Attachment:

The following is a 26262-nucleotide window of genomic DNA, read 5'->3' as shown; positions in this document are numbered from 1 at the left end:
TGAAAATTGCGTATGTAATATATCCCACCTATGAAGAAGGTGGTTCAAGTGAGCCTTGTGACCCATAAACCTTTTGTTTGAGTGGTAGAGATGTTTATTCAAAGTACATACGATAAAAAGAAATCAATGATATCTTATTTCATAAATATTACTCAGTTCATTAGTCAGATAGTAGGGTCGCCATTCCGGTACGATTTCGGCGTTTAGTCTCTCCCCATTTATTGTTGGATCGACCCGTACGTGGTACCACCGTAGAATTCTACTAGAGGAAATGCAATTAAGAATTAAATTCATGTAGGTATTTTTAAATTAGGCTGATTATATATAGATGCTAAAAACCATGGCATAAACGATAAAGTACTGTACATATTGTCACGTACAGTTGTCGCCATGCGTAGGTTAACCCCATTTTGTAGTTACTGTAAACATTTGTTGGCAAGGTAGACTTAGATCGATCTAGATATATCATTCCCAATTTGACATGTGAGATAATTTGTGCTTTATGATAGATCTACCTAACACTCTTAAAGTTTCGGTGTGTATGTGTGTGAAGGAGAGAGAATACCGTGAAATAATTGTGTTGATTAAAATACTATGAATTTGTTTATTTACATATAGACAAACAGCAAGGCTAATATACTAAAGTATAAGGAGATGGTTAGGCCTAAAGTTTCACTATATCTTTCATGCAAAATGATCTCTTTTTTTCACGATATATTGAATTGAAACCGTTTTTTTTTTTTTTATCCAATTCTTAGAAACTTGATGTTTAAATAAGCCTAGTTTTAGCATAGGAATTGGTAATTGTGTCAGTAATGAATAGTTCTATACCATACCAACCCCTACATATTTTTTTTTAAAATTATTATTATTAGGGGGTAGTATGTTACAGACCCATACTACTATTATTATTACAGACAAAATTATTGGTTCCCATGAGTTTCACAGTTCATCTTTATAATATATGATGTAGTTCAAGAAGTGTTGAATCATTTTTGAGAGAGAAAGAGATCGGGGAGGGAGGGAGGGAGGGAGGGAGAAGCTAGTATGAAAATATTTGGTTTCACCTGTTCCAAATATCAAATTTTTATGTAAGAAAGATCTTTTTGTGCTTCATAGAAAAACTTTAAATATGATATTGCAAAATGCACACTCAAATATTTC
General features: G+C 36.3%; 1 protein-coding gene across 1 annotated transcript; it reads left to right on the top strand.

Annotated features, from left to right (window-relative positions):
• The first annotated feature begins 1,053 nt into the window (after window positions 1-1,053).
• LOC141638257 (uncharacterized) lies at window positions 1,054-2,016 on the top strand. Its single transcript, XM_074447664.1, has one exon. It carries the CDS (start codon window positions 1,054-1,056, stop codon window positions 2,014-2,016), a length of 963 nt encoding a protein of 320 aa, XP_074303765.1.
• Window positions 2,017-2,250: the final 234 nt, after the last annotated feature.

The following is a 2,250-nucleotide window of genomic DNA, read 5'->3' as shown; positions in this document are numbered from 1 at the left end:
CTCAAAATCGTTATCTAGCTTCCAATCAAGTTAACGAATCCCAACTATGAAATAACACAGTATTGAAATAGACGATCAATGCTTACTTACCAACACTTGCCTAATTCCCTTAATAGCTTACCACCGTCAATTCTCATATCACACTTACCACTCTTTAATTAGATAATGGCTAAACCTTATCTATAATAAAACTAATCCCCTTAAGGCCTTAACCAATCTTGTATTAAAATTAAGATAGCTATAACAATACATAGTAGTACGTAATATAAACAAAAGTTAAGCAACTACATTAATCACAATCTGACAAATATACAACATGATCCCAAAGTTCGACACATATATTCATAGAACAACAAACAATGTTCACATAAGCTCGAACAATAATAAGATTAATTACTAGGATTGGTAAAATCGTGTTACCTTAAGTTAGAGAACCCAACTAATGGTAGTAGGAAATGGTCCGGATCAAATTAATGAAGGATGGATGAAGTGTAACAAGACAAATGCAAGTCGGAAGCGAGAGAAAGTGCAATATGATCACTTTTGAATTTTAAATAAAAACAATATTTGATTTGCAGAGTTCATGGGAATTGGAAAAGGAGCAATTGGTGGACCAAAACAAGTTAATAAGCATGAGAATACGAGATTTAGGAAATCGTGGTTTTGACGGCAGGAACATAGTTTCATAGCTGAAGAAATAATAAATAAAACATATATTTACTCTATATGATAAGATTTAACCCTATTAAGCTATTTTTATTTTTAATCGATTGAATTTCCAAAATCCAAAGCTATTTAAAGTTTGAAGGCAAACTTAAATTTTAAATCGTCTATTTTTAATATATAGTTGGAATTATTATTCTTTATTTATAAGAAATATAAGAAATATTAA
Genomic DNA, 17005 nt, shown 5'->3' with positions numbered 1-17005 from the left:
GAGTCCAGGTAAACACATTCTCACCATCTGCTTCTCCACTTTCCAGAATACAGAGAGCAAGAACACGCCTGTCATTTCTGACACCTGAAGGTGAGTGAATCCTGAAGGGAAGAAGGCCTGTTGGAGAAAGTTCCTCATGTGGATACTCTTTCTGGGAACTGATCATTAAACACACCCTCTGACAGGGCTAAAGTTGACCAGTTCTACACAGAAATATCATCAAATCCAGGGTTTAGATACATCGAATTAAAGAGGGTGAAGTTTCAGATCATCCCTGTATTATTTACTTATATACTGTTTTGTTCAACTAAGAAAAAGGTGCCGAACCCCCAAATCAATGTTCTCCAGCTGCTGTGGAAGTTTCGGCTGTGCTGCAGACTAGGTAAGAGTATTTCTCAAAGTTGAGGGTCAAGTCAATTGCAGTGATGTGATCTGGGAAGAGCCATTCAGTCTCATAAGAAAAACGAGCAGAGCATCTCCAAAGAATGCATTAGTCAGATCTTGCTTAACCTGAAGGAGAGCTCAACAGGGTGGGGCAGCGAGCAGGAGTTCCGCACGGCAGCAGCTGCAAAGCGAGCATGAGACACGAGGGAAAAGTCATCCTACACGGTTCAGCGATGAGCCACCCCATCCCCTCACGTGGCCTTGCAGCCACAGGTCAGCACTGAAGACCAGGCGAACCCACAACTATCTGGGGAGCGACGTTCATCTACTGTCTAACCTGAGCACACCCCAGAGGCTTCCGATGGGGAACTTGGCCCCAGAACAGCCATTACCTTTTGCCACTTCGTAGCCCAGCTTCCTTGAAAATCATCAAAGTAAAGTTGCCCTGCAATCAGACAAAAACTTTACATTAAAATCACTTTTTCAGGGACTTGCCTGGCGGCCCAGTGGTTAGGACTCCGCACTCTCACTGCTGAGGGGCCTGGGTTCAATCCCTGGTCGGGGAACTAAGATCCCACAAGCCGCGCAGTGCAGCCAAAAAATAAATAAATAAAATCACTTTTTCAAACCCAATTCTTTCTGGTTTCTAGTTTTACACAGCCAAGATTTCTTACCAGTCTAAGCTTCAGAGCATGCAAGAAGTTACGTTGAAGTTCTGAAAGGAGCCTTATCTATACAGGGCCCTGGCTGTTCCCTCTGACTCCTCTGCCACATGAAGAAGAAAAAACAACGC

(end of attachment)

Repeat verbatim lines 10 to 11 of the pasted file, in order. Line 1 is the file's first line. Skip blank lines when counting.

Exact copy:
Genomic DNA, 17005 nt, shown 5'->3' with positions numbered 1-17005 from the left:
GAGTCCAGGTAAACACATTCTCACCATCTGCTTCTCCACTTTCCAGAATACAGAGAGCAAGAACACGCCTGTCATTTCTGACACCTGAAGGTGAGTGAATCCTGAAGGGAAGAAGGCCTGTTGGAGAAAGTTCCTCATGTGGATACTCTTTCTGGGAACTGATCATTAAACACACCCTCTGACAGGGCTAAAGTTGACCAGTTCTACACAGAAATATCATCAAATCCAGGGTTTAGATACATCGAATTAAAGAGGGTGAAGTTTCAGATCATCCCTGTATTATTTACTTATATACTGTTTTGTTCAACTAAGAAAAAGGTGCCGAACCCCCAAATCAATGTTCTCCAGCTGCTGTGGAAGTTTCGGCTGTGCTGCAGACTAGGTAAGAGTATTTCTCAAAGTTGAGGGTCAAGTCAATTGCAGTGATGTGATCTGGGAAGAGCCATTCAGTCTCATAAGAAAAACGAGCAGAGCATCTCCAAAGAATGCATTAGTCAGATCTTGCTTAACCTGAAGGAGAGCTCAACAGGGTGGGGCAGCGAGCAGGAGTTCCGCACGGCAGCAGCTGCAAAGCGAGCATGAGACACGAGGGAAAAGTCATCCTACACGGTTCAGCGATGAGCCACCCCATCCCCTCACGTGGCCTTGCAGCCACAGGTCAGCACTGAAGACCAGGCGAACCCACAACTATCTGGGGAGCGACGTTCATCTACTGTCTAACCTGAGCACACCCCAGAGGCTTCCGATGGGGAACTTGGCCCCAGAACAGCCATTACCTTTTGCCACTTCGTAGCCCAGCTTCCTTGAAAATCATCAAAGTAAAGTTGCCCTGCAATCAGACAAAAACTTTACATTAAAATCACTTTTTCAGGGACTTGCCTGGCGGCCCAGTGGTTAGGACTCCGCACTCTCACTGCTGAGGGGCCTGGGTTCAATCCCTGGTCGGGGAACTAAGATCCCACAAGCCGCGCAGTGCAGCCAAAAAATAAATAAATAAAATCACTTTTTCAAACCCAATTCTTTCTGGTTTCTAGTTTTACACAGCCAAGATTTCTTACCAGTCTAAGCTTCAGAGCATGCAAGAAGTTACGTTGAAGTTCTGAAAGGAGCCTTATCTATACAGGGCCCTGGCTGTTCCCTCTGACTCCTCTGCCACATGAAGAAGAAAAAACAACGC